Have you seen a whole slew of characters and numbers that includes information about size, construction, and guidelines for use of the tire? Those are the tire ratings and let us here on Online Wheels Direct help you decipher them and know why it is important to understand them.
Now, what does a tire’s loading rating index mean? This determines how many pounds a tire can safely carry. How much weight can your tires carry? First, look for the load index written usually on the door jamb placard then multiply the pounds by 4. Compare it to the Gross Vehicle Weight Rating. As long as the latter is less than the load index multiplied by 4, you’re good to go. Let’s take as an example, an Audi that has been assigned to a load carrying capacity of 1477 pounds (per tire). Say the Gross Vehicle Weight Rating of an Audi which includes the car itself, the driver, passengers, dog, and dog food is 4597 lbs. We want it to be safe by making sure that the weight of the car combined with the weight of the cargo wouldn’t exceed 5908lbs. (1407 x 4). Since the combined load rating (5908 pounds) for the four tires are greater than its GVWR, then it should be fine.
Next thing to know is how tires are rated for speed. A speed rating is an indication of the tire's maximum speed capability in ideal conditions which is set by the tire manufacturers and based on testing. The tire speed rating is expressed as a letter adjacent to the tire's load index and these are as follows:
H speed rating tells you that your tire is approved up to 130mph (210 km/h) under optimal conditions. These are ideal for sport and luxury coupes and sedans as they are common in the grand touring all-season tire category. What goes hand in hand with this tire are those V speed rating ones that approve up to 149mph (240km/h). Its performance attributes are often associated with high speed and high-performance tires.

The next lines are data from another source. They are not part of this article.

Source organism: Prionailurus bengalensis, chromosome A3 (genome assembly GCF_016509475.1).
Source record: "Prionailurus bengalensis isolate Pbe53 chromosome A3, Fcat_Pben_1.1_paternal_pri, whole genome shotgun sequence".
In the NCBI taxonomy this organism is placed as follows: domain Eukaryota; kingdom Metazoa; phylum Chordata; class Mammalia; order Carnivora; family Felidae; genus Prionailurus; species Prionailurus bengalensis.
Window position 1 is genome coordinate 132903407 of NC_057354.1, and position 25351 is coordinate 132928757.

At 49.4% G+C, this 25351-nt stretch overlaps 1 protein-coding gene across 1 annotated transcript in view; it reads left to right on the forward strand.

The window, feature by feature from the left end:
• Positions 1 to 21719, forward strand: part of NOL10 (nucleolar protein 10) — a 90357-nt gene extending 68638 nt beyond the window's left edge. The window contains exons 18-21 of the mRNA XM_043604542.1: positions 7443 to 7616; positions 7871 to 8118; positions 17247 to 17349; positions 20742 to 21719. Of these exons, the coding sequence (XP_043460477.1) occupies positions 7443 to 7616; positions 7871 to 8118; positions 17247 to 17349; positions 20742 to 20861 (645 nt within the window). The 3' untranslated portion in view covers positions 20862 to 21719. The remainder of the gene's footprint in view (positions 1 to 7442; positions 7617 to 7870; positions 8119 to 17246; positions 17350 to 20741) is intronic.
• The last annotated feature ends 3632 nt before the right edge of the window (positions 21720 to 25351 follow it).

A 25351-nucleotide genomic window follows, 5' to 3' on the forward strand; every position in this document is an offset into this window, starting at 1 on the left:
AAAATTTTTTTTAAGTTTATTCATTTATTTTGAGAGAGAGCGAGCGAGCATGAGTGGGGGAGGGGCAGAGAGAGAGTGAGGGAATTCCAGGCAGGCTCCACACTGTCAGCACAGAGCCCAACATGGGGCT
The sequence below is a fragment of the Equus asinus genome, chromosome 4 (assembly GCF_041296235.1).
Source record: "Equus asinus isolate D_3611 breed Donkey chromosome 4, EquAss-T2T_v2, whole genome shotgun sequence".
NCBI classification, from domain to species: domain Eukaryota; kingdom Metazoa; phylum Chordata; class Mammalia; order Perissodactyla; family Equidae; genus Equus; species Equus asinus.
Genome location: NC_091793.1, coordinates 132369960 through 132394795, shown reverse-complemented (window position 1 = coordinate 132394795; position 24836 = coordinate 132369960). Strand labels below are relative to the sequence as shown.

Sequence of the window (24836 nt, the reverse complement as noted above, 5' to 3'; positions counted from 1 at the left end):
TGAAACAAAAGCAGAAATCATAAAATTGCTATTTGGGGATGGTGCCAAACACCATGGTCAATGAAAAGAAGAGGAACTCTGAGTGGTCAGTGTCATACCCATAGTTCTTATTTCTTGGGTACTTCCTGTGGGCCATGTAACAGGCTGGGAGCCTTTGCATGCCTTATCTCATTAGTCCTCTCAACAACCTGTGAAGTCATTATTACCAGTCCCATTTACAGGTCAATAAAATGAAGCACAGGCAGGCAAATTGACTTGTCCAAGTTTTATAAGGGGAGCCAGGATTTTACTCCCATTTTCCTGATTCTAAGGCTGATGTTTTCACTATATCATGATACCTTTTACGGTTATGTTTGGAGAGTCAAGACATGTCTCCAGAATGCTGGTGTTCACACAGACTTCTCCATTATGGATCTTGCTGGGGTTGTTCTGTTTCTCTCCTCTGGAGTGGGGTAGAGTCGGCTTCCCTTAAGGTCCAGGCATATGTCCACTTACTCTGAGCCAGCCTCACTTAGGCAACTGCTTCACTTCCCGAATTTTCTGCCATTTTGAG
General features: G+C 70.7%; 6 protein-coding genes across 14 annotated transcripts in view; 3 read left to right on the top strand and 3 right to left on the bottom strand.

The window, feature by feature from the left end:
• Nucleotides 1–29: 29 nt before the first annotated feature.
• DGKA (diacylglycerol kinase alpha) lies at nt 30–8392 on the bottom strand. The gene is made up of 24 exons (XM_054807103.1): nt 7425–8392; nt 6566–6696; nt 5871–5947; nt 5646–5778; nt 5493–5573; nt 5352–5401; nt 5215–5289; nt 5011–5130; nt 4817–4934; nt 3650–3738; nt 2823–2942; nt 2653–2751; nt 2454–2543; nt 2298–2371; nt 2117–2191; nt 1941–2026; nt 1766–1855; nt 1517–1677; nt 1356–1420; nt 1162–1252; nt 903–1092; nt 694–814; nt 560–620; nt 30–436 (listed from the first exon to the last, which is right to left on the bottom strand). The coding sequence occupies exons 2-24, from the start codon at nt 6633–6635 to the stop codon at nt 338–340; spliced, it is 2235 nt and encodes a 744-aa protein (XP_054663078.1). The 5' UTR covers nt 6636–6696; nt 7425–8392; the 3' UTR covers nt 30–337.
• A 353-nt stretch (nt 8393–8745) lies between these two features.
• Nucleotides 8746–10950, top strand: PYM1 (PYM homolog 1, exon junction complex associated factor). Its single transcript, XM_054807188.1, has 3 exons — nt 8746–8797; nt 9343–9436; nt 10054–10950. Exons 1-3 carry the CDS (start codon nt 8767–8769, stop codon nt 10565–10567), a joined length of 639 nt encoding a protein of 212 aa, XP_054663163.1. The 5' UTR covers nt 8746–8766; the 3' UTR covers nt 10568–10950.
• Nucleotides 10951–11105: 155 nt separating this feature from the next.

T speed rating approves up to 118mph (190km/h). This is commonly fitted to family sedans and minivans or in any everyday passenger vehicles.
W speed rating approves up to 168mph (270km/h). These tires land firmly at the performance end of the tire speed rating spectrum. It is also known to fall under the ultra-high performance all season tire category, making it suitable for street driven exotic sports cars.
Y speed rating can go up to 186mph (300km/h).
Z speed rating indicates speed up to 149+ mph (240+ km/h). This is ideal for performance coupes and sedans, sports cars, and supercars.
P speed rating approves up to 93 mph (150 km/h).
Q speed rating approves up to 99mph (160km/h). Studdable and studdless winter tires are examples of this.
R speed rating allows up to 106mph (170km/h). These are rare but can be found on some heavy duty light truck (LT) tires.
S speed rating approves up to 112mph (180 km/h). Some all-terrain LT vehicles are now becoming available in S speed rating.
M speed rating indicates that tires can go up to 87mph (140 km/h) while N allows 81 mph (130 km/h). You’ll find both on spare tires.
You might be wondering if you can mix different speed rating of tires on your vehicle. It is better if you do not mount different speed rating in one vehicle. However, if you can’t avoid that, you have to put the lower speed-rated tires on the front axle in order to avoid oversteering which can affect the handling of the vehicle. When you do this, it can also affect the speed capacity of the vehicle because of the low speed-rating tires are in front. If you want to maximize the speed potential and performance of the vehicle, you must install a uniform size and speed rating of tire set.
Don’t be assured that if your tires can perform up to 130 mph, that doesn’t mean you should drive 130 mph. It means the Audi A3 is capable of a top speed of 130 mph. It’s still generally a good idea to observe these speed limits. Aside from cheap wheel and tire packages available in our online wheels store, our first consideration is the safety of our Customers.